La France maçonnique is the first episode in a series of documentaries entitled Apocalypse France. It's currently only available in French, but will eventually be subtitled for the wider world.
The film takes a dim view of French Masonry, especially the Grand Orient, which is described as a lobby with strong ties to the Socialist Party and a historically strong influence in French politics, from the Revolution to today. It claims, for example, that Masonic nepotism resulted in a disproportionate number of Masonic generals in the French Army at the beginning of the First World War, chosen regardless of competence, with disastrous results. The documentary also proposes that Masonry is essentially the religion of the Republic! There are certainly links in the expressed values of the Republic and the Craft, attested to by its language and symbols. How this translates into concrete policy actions is another story.
Does the film exaggerate Masonic influence in France? This is a good question, and I'm not sure the film makes a tight case; the interviewees generally have a negative view of the Craft, and with one or two exceptions, positive views are not well represented. I think the film has some valid points to make, but it suffers from a lack of historical background, context and examples of if and how specific Masonic initiatives have been implemented as official state policy. For example, the film mentions that Jules Ferry, a Freemason, succeeded in passing the laws which bear his name in 1881 and 1882; these laws made public education free, non-clerical, and mandatory. But that's the extent of the reference. In Argentina, in 1884, education also became free, compulsory, universal and non-clerical. In both countries these laws harmed relations between the Church and the State, and were actively promoted by their respective Grand Orients. In Argentina, the "father" of Argentine education is President Domingo Sarmiento; his tomb is considerably strong enough to support a good many large bronze Masonic plaques and emblems. Some development of the references made in this film, more details, such as the link between Freemasonry and public education, would have made for a better film. I recognize the one-hour format limits content, but perhaps a more historical narrative and fewer musings by the talking heads could have permitted the inclusion of more fact, as opposed to the opinions of its interviewees.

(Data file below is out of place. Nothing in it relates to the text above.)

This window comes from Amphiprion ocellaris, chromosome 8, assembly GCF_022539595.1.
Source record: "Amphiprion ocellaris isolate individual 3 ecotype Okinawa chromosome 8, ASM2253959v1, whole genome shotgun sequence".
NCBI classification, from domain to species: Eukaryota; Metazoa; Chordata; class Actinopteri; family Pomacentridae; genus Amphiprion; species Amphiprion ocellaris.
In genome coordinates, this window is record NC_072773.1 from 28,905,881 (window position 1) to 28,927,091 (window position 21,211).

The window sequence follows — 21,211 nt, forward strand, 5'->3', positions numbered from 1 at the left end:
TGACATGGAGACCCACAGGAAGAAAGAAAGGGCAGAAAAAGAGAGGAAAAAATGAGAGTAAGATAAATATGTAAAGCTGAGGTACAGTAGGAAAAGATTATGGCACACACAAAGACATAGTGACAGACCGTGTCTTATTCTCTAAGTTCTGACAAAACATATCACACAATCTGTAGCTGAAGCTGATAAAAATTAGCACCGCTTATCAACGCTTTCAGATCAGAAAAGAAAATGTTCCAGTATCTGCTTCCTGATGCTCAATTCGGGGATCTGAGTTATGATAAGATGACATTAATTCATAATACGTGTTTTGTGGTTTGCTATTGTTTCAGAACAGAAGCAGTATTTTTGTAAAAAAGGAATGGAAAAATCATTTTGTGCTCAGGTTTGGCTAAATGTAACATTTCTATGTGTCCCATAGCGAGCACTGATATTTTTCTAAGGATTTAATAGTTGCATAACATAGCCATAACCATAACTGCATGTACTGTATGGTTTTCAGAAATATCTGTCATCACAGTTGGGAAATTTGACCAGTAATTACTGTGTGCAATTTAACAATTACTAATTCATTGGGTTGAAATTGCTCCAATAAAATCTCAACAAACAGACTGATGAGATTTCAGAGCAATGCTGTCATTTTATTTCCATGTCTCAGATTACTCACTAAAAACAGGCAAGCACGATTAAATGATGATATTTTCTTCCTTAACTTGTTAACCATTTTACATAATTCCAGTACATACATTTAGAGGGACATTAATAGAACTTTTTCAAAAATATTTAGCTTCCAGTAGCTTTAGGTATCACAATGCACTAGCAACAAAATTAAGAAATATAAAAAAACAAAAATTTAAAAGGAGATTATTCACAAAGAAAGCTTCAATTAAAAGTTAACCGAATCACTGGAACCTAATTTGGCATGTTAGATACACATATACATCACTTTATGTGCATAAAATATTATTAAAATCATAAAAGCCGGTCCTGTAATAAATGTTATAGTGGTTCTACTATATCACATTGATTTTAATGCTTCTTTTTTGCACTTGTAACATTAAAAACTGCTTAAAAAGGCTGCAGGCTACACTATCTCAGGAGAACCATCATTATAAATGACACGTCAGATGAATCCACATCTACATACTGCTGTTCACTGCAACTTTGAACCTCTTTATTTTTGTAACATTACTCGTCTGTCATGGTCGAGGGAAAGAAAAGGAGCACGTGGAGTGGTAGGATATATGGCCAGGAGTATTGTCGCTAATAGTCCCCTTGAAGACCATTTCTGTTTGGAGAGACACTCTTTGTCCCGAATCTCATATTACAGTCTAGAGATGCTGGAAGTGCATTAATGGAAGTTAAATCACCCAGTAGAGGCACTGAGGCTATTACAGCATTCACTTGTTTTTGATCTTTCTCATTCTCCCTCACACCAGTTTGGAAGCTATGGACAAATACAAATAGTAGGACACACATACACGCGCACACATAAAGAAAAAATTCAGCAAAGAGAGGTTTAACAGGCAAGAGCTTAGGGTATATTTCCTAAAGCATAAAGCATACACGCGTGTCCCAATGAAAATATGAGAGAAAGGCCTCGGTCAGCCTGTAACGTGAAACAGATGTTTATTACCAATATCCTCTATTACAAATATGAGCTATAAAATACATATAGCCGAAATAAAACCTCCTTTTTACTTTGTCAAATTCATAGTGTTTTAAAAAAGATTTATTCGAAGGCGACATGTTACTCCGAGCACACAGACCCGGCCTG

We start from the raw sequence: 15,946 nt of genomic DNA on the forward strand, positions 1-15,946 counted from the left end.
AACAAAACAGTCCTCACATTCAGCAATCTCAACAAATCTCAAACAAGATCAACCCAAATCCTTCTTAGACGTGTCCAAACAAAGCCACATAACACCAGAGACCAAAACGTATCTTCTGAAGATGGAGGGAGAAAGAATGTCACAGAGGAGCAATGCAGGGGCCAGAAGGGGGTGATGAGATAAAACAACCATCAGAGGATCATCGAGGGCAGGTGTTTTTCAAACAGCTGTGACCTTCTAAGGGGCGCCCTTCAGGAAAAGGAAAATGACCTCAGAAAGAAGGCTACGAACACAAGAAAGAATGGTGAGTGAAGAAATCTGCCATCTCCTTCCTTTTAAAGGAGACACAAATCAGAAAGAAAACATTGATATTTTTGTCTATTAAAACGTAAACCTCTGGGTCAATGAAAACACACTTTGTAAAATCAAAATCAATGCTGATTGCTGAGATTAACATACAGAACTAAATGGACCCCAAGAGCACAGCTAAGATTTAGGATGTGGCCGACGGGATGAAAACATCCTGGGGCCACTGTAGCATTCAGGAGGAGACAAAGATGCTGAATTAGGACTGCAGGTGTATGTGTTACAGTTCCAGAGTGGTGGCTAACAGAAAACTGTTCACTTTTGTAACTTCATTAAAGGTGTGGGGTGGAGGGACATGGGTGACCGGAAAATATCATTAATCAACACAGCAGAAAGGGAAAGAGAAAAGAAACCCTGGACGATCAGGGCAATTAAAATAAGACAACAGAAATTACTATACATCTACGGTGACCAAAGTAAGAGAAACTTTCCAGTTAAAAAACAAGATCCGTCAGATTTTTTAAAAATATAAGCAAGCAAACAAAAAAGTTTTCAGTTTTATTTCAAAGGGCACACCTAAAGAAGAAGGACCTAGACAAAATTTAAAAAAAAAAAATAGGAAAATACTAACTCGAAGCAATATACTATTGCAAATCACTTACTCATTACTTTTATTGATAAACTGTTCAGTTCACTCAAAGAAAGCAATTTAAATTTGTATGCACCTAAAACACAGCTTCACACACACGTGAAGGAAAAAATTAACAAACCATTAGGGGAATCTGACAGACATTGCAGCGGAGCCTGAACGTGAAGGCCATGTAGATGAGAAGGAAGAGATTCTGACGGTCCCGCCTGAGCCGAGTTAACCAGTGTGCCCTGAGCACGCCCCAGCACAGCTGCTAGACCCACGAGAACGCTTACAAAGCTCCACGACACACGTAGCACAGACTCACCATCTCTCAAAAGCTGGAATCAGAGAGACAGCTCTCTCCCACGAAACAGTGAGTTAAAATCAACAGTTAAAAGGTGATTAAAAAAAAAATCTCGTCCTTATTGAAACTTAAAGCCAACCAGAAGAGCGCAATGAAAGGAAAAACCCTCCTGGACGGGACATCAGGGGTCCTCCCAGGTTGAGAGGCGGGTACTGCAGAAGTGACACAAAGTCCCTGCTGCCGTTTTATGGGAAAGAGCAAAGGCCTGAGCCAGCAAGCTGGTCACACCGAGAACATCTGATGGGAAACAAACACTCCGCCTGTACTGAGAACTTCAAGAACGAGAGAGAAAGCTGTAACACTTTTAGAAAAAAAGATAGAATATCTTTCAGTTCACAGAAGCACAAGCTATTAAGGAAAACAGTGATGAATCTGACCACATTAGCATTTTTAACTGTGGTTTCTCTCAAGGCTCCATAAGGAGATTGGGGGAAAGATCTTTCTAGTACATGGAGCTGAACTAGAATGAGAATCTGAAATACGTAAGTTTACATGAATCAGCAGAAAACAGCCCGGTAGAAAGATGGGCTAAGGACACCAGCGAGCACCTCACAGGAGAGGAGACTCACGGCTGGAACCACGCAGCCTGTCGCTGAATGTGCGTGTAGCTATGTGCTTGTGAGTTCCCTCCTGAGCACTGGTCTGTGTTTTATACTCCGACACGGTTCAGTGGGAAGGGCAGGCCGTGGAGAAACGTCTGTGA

Still, it's interesting viewing and the questions it raises are worthy of consideration. It's strange for me to have participated in what is essentially a negative view of Masonry, but I think it's better to be open and acknowledge opposing points of view than pretend these points of view don't exist. Masons have usually deigned not to answer its critics and in this silence, critics have had free reign to present their case without rebuttal, thus controlling the narrative. As I said in my last post, there's a lot of BS floating around out there about Masonry; if there are valid criticisms of Masonry to be made, the currency of the BS can only cloud the issue, functioning as a kind of disinformation where there is so much to be disbelieved that even true information is tainted with suspicion. People are lazy or simply not that interested to sift through and distinguish wheat from chaff; it ends up where a person simply believes whatever scurrilous invention comes down the Pike, or on the contrary scoffs away everything which hints of secret dealings and unseen hands in action. I had that experience when I wrote about the links between Scouting and Masonry; people are so used to dodging BS that they wrote it off as "conspiracy theory". Those that had actually read the work and examined the facts presented still seemed reluctant to recommend my writings without the disclaimer that the author didn't seem to be a nut job....
If Masons acknowledge their critics, it will certainly be much more useful than simply letting them go unanswered. One also has to bear in mind that this is not a documentary about Masonry as a whole, but in France; a lot of Anglo-Saxon Masons will be surprised, shocked even, at the level of political involvement by Masonry in France, something officially forbidden by Masonic bodies in the UK and the US. The Grand Orient certainly has friends in high places and is clearly operating to influence the political life of the Republic. How successful it has been is another issue, and I'm not sure the film gives us enough "history" and concrete examples to justify its claim that it has been extremely successful in its efforts. Which isn't to say that is hasn't. If you're looking for answers, this film might be a good starting point, but there are no smoking guns or jaw-droppers here. It will probably be more interesting to someone already familiar with Masonic history and its rivalries; for a newcomer, not enough is done to explain what Masonry is; what different Grand Lodges and Orients currently operate in France; and how these Lodges relate to each other and the other Lodges in the world. There are some killer shots inside various Lodges as well as extensive historical illustrations (again, without much context), as well as some thoughtful commentary by the interviewees. French-speaking Masons should definitely check it out. We'll keep you posted if a sub-titled version is made available.